Shortly after eight o’clock the bear ambled
into view, then proceeded to the river. He
drank. bathed, and relaxed at the waters edge
for quite some time before retreating into the
timbered fringes of the river valley. Bob decided
to go for the bear while Ray and I filmed
from across the river. Bob’s plan was to quietly
get into position downwind of the bear’s
trail and wait. When the bear went down to
drink from the river, Bob would stalk toward
his trail and ambush him on his return trip. It
worked like a charm, and the scenario was all
recorded on video tape, including three arrow
strikes and the bears expiration at full stride.
To minimize the disturbance of the migrating
caribou, Bob hauled his bear downstream
closer to camp for pictures and field dressing.

It was during the field dressing that I happened
to spot a big bear working his way to-
ward us. He was walking up-wind, but was
too far away to be effected by our scent. We
decided to cut inland and stalk around him to
get the wind in our favor. This bear would be
mine if I was lucky.
After stalking for a half-hour, I was staring
down the bear at 20 yards. The bear kept
smelling the air trying to decided what I was,
while I stayed at full draw and Ray filmed
away. I wanted the bear to turn to leave before
shooting, but he was in no hurry. After the
longest 45 seconds of my life, I decided to try
a frontal shot. I’ve helped skin out many bear
and realized this was not as good an angle as
broadside, but there would be no choice. Besides,
the bear was several feet above me and
only 20 yards away, How far could he go after
a Thunderhead 125 tipped aluminum shaft
had passed through him lengthwise? Fifty
yards. We bagged two nice bear in one day
with bow and arrow, stalked and killed on the
ground, and filmed it all on broadcast quality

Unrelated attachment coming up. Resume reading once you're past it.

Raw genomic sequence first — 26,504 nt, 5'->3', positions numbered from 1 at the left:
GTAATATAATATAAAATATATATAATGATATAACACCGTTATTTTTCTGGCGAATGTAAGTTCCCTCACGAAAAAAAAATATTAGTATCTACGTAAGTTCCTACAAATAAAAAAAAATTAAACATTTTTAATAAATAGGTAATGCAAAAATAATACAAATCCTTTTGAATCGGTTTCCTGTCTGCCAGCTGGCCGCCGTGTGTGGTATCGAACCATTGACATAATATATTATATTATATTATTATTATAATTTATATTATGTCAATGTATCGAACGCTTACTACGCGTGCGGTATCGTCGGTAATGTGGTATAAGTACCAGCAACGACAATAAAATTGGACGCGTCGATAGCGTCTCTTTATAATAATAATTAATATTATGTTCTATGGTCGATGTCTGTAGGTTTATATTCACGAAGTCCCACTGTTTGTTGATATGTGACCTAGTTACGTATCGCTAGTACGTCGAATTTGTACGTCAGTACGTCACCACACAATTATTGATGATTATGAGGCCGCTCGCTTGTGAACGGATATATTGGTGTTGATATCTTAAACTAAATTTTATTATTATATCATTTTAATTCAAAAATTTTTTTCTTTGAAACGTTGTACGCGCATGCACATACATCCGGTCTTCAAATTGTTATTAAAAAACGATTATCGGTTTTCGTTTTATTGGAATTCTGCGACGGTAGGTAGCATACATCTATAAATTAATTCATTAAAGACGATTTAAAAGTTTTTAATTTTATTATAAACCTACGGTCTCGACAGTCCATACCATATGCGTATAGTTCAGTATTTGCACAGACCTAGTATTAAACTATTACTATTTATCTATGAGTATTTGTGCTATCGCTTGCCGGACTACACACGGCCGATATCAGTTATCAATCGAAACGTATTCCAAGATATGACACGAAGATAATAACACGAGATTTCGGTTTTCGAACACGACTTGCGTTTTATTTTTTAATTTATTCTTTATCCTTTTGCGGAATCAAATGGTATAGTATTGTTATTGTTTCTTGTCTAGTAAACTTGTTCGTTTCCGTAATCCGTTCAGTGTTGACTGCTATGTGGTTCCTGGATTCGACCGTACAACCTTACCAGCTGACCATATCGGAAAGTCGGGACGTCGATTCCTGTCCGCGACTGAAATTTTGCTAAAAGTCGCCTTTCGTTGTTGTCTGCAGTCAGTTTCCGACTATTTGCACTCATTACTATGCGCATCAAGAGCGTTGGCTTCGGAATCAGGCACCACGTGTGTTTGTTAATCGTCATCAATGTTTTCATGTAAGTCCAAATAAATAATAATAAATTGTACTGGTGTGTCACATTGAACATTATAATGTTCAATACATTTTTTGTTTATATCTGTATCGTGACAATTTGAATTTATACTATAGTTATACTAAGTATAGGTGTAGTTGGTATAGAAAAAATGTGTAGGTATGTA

video. We celebrated heavily that night!

For the remainder of our trip we filmed
thousands of caribou — including some nice
trophies harvested with stick and string. But
the big bull I had returned for had eluded me.
Finally, on the last day of the hunt a wide-
racked old bull passed my blind at 10 yards.
He didn’t have the double shovels and back
points I was looking for, but had as high and
wide a rack as I’d seen.

Again, the Thunderhead did its job. Passing
through both lungs the arrow continued
out the other side of the bull about 30 yards.
The bull barely made 12 yards proving the
effectiveness of a properly placed shot. The
bull turned out to be a fine trophy green scoring
over 395 Pope and Young points.
Once again we hated to leave this place.
The hunting was the best, both in quantity of
game sighted and quality of trophies harvested.
Good food, good friends, good fishing and good
weather put the icing on the
cake. Yes, I’ll miss this camp until I return
again.

Editors Note: Bob Foulkrod no longer guides
at the Delay River Camp, but hunts can still be
booked there through Bob Foulkrod’s Bow-
hunting Adventures. He can be contacted at
R.D. 1, Box 140, Troy, PA 16947.
Delay River Outfitters can also be contacted directly.
Address inquiries to J.A.
Layden, President, Delay River Outfitters,
P.O. Box 7217, Charlesbourg, Quebec, Canada GIG SE5.
>>—>

ARCHIVED BY
www.ARCHERYTALK.com
ALL RIGHTS RESERVED

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Published by archerchick on 06 Jul 2011

Boone & Crockett Buck ~ By Tad E. Crawford


Bowhunting World
June 1989

Boone & Crockett Buck
By Tad E. Crawford

Normally, I try not to let my deer
hunting success result from pure,
unadulterated luck. Somehow, I’m
not very proud of a trophy unearned. The hunt
of 1987 might have been a series of lucky coincidences,
all right, but I have to say, I also
worked to bring home that trophy.
The best pre-season dreamer would not
have conjured up the series of fantastic coincidences
surrounding my taking of that fabulous animal.

After all, just what are the
chances of finding both sheds, 20 yards apart,
from a Boone and Crockett whitetail? What
about the prospects of bowshooting that same
whitetail just one month later — and from an
evening ground blind five yards away! And
how about the likelihood of recovering this
huge deer, hit and lost the day before Thanks-
giving, after three days of small game hunters
and their dogs combing the area?

Now, it’s no secret we bowhunters are ever
stalking ways to improve the chances of taking
a true trophy whitetail. One of the most important
keys is patience and, as I see it, pa-
tience is twofold. First, a trophy whitetail
hunter ought to have a patient and loving wife
like my Cathy. She has to be patient with me
hunting every day in November. She must patiently
explain to all of my taxidermy customers why I could